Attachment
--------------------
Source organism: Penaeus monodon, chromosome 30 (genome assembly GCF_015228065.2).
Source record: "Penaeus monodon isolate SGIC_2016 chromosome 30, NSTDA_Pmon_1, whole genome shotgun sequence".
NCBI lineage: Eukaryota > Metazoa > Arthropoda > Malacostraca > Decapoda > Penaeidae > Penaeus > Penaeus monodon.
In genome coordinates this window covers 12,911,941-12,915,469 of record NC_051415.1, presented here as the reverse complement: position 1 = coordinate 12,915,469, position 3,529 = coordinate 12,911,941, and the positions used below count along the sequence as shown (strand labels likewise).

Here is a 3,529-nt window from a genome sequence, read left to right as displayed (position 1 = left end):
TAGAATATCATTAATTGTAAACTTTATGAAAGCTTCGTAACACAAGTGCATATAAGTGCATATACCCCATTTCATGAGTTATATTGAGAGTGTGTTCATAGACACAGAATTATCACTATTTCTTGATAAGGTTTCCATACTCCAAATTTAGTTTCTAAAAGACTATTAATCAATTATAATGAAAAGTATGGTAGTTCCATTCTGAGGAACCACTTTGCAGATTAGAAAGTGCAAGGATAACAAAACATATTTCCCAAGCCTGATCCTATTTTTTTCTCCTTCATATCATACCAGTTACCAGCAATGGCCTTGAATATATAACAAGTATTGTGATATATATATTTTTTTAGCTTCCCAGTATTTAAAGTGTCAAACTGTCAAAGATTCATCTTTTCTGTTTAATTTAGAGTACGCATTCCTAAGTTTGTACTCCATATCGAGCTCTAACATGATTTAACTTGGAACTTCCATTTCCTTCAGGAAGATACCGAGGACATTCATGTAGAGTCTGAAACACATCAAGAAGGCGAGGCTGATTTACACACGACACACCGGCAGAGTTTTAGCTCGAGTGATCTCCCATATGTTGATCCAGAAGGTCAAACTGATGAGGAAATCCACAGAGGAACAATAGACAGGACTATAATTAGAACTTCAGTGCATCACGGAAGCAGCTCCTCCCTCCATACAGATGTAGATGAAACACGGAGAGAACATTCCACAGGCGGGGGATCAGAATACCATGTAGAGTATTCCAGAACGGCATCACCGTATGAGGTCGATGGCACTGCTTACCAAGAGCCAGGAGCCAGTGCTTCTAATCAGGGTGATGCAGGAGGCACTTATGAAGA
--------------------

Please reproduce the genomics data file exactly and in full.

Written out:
Source organism: Penaeus monodon, chromosome 30 (genome assembly GCF_015228065.2).
Source record: "Penaeus monodon isolate SGIC_2016 chromosome 30, NSTDA_Pmon_1, whole genome shotgun sequence".
NCBI lineage: Eukaryota > Metazoa > Arthropoda > Malacostraca > Decapoda > Penaeidae > Penaeus > Penaeus monodon.
In genome coordinates this window covers 12,911,941-12,915,469 of record NC_051415.1, presented here as the reverse complement: position 1 = coordinate 12,915,469, position 3,529 = coordinate 12,911,941, and the positions used below count along the sequence as shown (strand labels likewise).

Here is a 3,529-nt window from a genome sequence, read left to right as displayed (position 1 = left end):
TAGAATATCATTAATTGTAAACTTTATGAAAGCTTCGTAACACAAGTGCATATAAGTGCATATACCCCATTTCATGAGTTATATTGAGAGTGTGTTCATAGACACAGAATTATCACTATTTCTTGATAAGGTTTCCATACTCCAAATTTAGTTTCTAAAAGACTATTAATCAATTATAATGAAAAGTATGGTAGTTCCATTCTGAGGAACCACTTTGCAGATTAGAAAGTGCAAGGATAACAAAACATATTTCCCAAGCCTGATCCTATTTTTTTCTCCTTCATATCATACCAGTTACCAGCAATGGCCTTGAATATATAACAAGTATTGTGATATATATATTTTTTTAGCTTCCCAGTATTTAAAGTGTCAAACTGTCAAAGATTCATCTTTTCTGTTTAATTTAGAGTACGCATTCCTAAGTTTGTACTCCATATCGAGCTCTAACATGATTTAACTTGGAACTTCCATTTCCTTCAGGAAGATACCGAGGACATTCATGTAGAGTCTGAAACACATCAAGAAGGCGAGGCTGATTTACACACGACACACCGGCAGAGTTTTAGCTCGAGTGATCTCCCATATGTTGATCCAGAAGGTCAAACTGATGAGGAAATCCACAGAGGAACAATAGACAGGACTATAATTAGAACTTCAGTGCATCACGGAAGCAGCTCCTCCCTCCATACAGATGTAGATGAAACACGGAGAGAACATTCCACAGGCGGGGGATCAGAATACCATGTAGAGTATTCCAGAACGGCATCACCGTATGAGGTCGATGGCACTGCTTACCAAGAGCCAGGAGCCAGTGCTTCTAATCAGGGTGATGCAGGAGGCACTTATGAAGA